The myth of Osama in the Cave pervades American terror culture. Before we found him in a house, we imagined him in a cave, as a West-hating hermit. But Osama was no luddite - tech helped shape his terror.
The New Yorker's recent profile of Bin Laden - as a child, a father, a murderous mastermind - all share a thread. The man, from tyke to terrorist, was glued to screens. Think back to his death - his rathole compound had only one link to the outside world: a satellite dish to accommodate bin Laden's obsessive TV watching. The New Yorker's Steve Coll notes that the Pakistani abode bore a striking resemblance to the Saudi two-story home Bin Laden was raised in, and spent his boyhood incessantly watching TV news. It was also a boyhood spent showered with the latest gadgets, imported by the planeload through his brother Salem, who scooped them up en masse during trips to Manhattan. He quickly understood the power of tech to spread a message.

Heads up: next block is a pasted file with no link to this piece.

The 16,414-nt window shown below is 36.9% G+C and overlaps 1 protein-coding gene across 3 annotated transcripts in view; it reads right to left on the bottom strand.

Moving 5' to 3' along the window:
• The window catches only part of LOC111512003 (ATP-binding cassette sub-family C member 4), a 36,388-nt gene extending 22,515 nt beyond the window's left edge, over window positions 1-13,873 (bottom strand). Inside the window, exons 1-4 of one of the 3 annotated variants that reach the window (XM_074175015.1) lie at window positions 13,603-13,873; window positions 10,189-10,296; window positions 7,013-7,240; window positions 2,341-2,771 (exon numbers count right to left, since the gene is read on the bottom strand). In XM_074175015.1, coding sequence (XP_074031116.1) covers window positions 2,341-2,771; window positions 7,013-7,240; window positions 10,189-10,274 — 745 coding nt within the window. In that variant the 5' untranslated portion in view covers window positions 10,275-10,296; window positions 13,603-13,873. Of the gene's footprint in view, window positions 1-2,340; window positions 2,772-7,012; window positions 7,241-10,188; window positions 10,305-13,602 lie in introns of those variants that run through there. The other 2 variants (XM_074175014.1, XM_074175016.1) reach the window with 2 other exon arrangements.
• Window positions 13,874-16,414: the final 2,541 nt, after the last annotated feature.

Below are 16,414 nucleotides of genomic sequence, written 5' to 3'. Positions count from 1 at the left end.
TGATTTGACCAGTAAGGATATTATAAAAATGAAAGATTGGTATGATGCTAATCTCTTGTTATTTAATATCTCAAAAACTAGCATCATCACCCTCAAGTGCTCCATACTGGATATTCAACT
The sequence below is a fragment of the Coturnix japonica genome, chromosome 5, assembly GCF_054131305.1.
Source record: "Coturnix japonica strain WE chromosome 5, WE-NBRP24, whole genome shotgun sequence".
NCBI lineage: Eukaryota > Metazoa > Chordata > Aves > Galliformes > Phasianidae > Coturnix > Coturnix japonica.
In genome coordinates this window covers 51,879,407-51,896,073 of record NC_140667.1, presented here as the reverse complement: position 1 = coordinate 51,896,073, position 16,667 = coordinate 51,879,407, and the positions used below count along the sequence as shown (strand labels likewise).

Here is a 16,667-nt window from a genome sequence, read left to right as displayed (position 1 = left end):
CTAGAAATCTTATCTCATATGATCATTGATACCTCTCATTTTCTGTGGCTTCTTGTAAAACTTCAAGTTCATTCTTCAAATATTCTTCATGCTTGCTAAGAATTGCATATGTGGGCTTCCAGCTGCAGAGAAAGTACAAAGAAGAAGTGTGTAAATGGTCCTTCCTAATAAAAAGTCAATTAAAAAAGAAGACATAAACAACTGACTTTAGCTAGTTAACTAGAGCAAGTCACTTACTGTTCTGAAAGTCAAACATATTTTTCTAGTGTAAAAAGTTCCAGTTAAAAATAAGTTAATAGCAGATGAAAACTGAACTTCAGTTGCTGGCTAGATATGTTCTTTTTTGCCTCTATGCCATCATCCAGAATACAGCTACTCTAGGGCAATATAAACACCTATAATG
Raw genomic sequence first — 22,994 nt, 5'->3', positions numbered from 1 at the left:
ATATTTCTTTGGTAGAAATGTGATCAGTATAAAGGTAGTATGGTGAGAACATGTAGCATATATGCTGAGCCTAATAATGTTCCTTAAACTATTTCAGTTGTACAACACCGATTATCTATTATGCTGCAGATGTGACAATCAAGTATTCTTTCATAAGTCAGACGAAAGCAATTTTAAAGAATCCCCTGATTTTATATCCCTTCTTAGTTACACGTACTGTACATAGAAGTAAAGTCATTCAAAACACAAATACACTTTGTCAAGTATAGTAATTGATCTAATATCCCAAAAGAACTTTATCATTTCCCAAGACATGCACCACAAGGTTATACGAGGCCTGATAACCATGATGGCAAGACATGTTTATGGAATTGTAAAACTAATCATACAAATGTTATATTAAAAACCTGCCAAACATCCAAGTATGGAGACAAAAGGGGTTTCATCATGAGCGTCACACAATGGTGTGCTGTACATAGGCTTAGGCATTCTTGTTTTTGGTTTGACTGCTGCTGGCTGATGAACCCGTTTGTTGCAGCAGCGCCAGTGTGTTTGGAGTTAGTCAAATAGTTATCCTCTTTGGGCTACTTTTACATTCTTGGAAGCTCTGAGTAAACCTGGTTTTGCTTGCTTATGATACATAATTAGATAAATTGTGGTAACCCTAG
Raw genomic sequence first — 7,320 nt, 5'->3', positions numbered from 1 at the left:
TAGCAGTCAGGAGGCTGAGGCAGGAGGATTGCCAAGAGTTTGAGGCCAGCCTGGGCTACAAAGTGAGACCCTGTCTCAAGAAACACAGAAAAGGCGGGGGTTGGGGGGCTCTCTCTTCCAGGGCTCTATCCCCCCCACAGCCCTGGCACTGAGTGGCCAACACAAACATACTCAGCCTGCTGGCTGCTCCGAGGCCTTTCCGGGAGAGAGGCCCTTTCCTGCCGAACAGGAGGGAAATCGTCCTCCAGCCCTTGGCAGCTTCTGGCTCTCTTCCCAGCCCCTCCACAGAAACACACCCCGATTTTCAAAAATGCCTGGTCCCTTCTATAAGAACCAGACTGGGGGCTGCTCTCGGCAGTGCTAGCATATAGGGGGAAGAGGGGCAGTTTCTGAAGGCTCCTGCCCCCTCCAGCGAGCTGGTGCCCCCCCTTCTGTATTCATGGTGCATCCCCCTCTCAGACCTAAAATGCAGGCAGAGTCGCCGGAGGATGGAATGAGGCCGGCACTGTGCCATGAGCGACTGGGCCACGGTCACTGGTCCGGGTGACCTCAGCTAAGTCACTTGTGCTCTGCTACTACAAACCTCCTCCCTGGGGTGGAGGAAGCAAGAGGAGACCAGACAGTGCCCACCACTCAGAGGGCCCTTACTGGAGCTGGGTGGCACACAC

Bin Laden, having been gripped by broadcasts of hijackings as a child, used the mass media of his adulthood to reshape the way terror terrorises. He was an early adopter. Long before social networking was even a concept, Osama used the internet to share and bolster his cause. Videos were recorded digitally and beamed to press outlets. Recruits were wrangled and organised online. He even procured satellite phones from Long Island to ensure communications in tough conditions. His message of murder and destruction could be taken global. He demonstrated the savvy of a media executive - a vocation his son has since taken up.
Bin Laden was no Zuckerberg - not a visionary, just slightly (and effectively) beyond the curve. As his hiding continued, his influence waned, and he became more a consumer of terror media than a producer of it. Nonetheless, he changed the way his vile industry operates. As Coll puts it, Bin Laden was "Excite... to the search engine business. He lacked the unifying ideas and insights required to build a sustainable community of followers, but, in some ways, he was ahead of his time."